The key features of initial assessments of an economy's cyclical position and its subsequent revisions are 1) a high degree of uncertainty that persists several years beyond the period under analysis; 2) initial estimates have an excess capacity bias, overestimating the amount of spare capacity in an economy; and 3) increased uncertainty around cyclical turning points, in particular during economic downturns.

In order to ensure that these features of the data are not unique to the WEO dataset or our use of the HP filter to estimate potential output and the output gap, we perform several robustness checks.

First, we use HP-filtered data generated by setting λ equal to 6.25.6 The median revisions are much lower than those when λ is set to 100, suggesting that the excess capacity bias depends on the parameter λ, and therefore on the extent to which real growth fluctuations are interpreted as structural. However, the ratios of standard deviations to medians are dramatically larger. This suggests that using λ set to 6.25 creates higher levels of normalized volatility in output gap measurements and more evenly dispersed revisions across zero, implying an even higher uncertainty about the direction of the revision.

Second, we use estimates of the output gap from two cross-country sources: the OECD's Economic Outlook database and the WEO database. The December edition of the Economic Outlook was used, as its release coincides most closely with the Fall WEO. As with the WEO estimates, the OECD estimates are submitted directly by country teams using their own judgment as to the amount of spare capacity in each economy. Using estimates that rely on the judgment of analysts covering the economies in question should reveal whether the use of the HP filter is driving the results.

Both the WEO and OECD data cover mostly advanced economies, so Fig. 4 compares the key metrics presented above with the HP-filtered estimates, all using the same sample of advanced economies (see Appendix A). Country desks’ estimates display at least as much persistent uncertainty in revisions and excess capacity bias as the HP-filtered estimates. In fact, the right panel in Fig. 4 shows that the typical revisions from these sources are larger and more variable than those from the HP-filtered data.

Third, for the United States we analyze output gap estimates based on a production function approach published by the Congressional Budget Office (CBO; see CBO, 2001, for a description of the methodology) in addition to the sources mentioned above. Fig. 5 shows that CBO and HP-filtered estimates show similar persistent uncertainty, while the distribution of revisions is slightly less wide using CBO estimates, although this may in part be due to the later timing of the CBO estimates.7 Uncertainty over the sign of the output gap is frequent—7 out of 18 initial estimates change sign by the final estimate for the CBO, OECD, and WEO datasets and 5 out of 18 for the HP-filtered estimates.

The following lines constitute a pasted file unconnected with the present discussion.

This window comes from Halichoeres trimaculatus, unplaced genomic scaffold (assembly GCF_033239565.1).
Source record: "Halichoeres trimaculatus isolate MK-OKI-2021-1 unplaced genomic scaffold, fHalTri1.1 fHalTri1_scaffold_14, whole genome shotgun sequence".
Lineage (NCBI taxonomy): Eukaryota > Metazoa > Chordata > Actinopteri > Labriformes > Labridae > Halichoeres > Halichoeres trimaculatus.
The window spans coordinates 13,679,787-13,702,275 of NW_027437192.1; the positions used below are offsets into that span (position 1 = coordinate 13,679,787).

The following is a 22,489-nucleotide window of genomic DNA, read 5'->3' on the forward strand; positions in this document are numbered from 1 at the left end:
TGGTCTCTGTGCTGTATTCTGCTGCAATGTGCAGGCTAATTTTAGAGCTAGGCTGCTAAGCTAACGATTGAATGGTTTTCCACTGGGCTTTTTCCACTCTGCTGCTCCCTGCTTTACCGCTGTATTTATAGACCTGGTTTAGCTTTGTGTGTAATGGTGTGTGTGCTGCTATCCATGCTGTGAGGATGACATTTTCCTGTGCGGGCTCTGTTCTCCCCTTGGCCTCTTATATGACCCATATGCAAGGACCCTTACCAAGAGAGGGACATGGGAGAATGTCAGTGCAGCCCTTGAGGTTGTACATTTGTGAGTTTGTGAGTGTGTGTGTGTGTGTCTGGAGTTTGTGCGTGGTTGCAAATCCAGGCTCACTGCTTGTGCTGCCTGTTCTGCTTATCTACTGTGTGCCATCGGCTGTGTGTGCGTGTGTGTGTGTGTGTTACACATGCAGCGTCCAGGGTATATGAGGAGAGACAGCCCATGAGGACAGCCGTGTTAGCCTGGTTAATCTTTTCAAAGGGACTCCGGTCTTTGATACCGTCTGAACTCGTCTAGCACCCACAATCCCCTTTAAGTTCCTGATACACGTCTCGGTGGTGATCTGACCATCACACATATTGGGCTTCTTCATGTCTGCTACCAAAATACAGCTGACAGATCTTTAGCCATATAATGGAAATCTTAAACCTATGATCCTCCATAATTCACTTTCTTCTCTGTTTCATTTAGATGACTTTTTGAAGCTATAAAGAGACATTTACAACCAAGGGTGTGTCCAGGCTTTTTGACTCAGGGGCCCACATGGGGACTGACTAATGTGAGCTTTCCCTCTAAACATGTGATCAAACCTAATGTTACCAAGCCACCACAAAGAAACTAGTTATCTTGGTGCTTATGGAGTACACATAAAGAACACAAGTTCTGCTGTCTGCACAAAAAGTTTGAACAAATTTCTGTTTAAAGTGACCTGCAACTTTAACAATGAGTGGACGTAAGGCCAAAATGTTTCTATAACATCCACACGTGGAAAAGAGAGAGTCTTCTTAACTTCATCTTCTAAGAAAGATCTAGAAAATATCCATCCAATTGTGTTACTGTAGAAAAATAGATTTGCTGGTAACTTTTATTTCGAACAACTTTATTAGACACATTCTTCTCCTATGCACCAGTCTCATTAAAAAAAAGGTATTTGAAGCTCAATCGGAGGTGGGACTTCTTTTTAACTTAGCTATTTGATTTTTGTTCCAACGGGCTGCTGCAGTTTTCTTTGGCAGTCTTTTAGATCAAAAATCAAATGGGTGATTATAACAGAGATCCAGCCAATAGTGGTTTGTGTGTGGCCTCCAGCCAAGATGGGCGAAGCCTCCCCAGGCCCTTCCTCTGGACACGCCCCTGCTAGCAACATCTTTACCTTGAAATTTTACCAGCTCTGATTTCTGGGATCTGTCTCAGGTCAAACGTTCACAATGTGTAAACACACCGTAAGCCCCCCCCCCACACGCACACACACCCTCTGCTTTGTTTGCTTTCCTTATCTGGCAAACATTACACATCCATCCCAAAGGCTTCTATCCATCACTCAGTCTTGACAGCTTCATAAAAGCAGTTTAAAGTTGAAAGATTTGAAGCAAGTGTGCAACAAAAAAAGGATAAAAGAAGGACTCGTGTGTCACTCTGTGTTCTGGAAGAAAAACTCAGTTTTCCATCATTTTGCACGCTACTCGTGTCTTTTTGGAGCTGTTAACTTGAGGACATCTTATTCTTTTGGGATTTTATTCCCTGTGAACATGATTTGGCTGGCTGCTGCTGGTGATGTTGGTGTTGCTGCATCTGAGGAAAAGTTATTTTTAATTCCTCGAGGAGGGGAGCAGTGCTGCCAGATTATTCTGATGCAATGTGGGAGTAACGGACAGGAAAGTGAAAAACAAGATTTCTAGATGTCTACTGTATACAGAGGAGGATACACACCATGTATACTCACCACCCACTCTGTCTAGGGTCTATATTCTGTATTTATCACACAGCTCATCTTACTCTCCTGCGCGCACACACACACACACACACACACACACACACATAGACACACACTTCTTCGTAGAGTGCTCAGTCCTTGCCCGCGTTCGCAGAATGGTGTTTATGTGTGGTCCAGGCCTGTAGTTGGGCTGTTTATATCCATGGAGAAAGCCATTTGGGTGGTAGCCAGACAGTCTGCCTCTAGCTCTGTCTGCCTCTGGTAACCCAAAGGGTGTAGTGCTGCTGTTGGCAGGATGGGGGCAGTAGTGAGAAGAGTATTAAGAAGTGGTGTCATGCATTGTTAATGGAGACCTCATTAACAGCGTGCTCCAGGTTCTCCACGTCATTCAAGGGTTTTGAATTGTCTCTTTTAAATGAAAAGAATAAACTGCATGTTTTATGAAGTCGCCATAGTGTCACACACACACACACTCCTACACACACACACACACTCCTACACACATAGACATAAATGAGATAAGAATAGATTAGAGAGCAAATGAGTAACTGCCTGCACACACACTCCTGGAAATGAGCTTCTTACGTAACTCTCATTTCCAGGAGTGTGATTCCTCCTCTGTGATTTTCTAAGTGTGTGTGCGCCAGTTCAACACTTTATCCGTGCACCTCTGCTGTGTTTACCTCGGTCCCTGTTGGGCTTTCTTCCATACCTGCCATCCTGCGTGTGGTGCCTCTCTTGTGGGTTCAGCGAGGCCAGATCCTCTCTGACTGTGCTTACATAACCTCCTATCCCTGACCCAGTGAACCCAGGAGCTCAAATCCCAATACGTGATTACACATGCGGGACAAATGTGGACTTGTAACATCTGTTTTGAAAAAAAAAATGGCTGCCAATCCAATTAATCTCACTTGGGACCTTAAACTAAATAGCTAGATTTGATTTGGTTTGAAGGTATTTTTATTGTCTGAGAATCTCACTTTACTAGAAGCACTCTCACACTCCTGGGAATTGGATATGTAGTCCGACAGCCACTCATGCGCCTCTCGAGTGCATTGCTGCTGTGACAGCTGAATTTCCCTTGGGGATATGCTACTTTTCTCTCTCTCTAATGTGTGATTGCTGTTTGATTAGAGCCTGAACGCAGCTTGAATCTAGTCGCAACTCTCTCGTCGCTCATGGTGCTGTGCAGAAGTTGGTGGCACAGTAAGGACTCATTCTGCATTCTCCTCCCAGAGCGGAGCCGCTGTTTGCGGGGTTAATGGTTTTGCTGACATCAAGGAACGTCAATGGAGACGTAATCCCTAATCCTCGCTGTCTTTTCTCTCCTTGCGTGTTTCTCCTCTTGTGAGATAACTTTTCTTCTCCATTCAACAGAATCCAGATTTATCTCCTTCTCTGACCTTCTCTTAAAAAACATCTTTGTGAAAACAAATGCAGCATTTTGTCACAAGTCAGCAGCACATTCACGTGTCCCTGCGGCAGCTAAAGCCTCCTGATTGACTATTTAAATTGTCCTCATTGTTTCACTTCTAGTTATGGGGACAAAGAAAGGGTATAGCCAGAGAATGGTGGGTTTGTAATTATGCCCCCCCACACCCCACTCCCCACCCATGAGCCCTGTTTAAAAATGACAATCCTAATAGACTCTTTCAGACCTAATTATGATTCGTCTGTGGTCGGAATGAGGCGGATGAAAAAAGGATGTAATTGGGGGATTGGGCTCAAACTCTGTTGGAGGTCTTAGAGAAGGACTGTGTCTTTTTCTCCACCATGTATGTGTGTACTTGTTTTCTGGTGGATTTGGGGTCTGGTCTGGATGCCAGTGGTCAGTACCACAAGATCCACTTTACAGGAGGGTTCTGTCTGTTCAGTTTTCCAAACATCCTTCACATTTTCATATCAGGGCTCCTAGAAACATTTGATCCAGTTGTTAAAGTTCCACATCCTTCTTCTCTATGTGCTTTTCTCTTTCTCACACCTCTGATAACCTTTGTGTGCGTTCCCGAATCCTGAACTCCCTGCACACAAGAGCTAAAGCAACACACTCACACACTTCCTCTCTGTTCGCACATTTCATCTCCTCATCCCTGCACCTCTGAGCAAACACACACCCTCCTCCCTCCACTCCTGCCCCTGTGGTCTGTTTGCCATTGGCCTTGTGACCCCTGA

Fourth, the results are also robust to adjusting assumptions regarding the filter and sample.8 The findings do not change when the full sample is broken into two subsamples covering the 1990s and 2000s. Estimates using filtered data excluding the forecast are even more volatile and subject to revision than those with the forecast included. Finally, the results are insensitive to changing the vintage for the final estimate to six or eight years rather than seven.

Overall, these results underscore the challenges facing policymakers when setting policy based on assessments of an economy's cyclical position. Assessments made at the time of policy decisions are likely to be revised substantially in subsequent periods, and they likely overstate the degree of excess capacity in the economy. In addition, there is evidence these problems are more acute during turning points, as revisions tend to be larger during recessions.

3. Determinants of output gap revisions

The previous section establishes the wide range of uncertainty that surrounds initial estimates of the output gap. This section looks at whether output gap revisions can be predicted based on either country-specific characteristics or the country's position in the business cycle at the time of the initial estimate. Although we find several significant determinants of output gap revisions, a large share of revisions remains unexplained, suggesting that they may not be predictable at the time policy decisions are made.

3.1. Empirical strategy

Some variables may explain the direction of subsequent output gap revisions, while others may only be informative about the magnitude of revisions. In order to maximize the explanatory power of the information at our disposal at the time of initial estimates, we attempt to explain the size of output gap revisions rather than the direction in which the revisions occur.9 Let $y¯i,t|t+1−y¯i,t|t+7$ denote the absolute value of the cumulative output gap revision for country i at time t. This can be modeled as:(2)

where α is the intercept, Xi,t | t+1 is a matrix of variables including the set of covariates for country i at time t and measured at time t+1, Di is a matrix including other time-invariant covariates measured at the most recent point in time, β and δ are the coefficients on these matrices, and ɛit is a mean zero error term that captures unexplained heterogeneity.

Equation (2) is estimated using ordinary least squares (OLS) applied to a pooled panel sample of annual observations, correcting the standard errors for heteroskedasticity and autocorrelation. As a robustness check, we also estimate equation (2) with a further correction of the standard errors for cross-sectional dependence.